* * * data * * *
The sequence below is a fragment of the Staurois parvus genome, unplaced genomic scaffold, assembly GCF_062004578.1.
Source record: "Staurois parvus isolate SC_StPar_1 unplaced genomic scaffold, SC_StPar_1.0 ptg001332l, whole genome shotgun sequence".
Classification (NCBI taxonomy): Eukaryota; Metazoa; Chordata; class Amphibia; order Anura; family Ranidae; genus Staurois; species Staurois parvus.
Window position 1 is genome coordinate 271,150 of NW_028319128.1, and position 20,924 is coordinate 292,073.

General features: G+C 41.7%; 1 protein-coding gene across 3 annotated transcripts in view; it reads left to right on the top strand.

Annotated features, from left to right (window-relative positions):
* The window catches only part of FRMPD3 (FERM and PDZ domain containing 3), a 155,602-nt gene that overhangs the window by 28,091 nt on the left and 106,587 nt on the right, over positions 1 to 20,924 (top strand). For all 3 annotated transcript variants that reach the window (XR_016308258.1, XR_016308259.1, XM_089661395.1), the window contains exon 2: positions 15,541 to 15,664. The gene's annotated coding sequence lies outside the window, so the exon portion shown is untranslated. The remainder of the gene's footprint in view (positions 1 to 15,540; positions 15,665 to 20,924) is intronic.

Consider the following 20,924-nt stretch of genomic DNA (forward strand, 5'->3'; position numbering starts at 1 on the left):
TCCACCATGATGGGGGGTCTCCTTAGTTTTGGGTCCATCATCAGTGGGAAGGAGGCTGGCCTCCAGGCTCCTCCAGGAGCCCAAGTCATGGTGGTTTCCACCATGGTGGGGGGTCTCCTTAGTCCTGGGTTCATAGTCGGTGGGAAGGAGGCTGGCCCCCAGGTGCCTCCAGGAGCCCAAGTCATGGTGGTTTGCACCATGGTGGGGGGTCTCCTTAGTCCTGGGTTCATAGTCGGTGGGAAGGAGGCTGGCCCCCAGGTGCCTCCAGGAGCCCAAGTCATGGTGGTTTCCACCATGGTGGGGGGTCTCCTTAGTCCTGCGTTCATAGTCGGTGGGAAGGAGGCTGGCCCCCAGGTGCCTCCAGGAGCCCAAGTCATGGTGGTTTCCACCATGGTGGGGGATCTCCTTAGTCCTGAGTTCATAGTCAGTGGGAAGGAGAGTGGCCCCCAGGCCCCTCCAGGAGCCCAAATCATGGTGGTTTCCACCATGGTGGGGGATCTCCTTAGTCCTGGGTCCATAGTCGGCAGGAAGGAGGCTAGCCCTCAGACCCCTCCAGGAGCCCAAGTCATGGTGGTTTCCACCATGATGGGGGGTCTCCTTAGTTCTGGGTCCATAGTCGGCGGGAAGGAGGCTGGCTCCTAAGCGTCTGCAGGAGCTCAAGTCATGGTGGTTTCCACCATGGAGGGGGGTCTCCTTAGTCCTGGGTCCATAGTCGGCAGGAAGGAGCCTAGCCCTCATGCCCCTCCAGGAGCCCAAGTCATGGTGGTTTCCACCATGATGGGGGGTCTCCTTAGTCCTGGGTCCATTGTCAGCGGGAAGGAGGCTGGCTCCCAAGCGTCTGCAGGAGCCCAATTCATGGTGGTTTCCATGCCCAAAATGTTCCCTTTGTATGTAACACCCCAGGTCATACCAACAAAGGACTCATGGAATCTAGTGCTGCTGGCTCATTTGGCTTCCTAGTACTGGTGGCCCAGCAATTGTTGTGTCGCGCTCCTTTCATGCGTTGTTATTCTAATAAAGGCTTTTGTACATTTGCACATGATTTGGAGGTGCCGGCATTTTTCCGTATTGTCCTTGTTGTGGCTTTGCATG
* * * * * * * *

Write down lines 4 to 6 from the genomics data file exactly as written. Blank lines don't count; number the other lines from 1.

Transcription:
Window position 1 is genome coordinate 271,150 of NW_028319128.1, and position 20,924 is coordinate 292,073.

General features: G+C 41.7%; 1 protein-coding gene across 3 annotated transcripts in view; it reads left to right on the top strand.

Annotated features, from left to right (window-relative positions):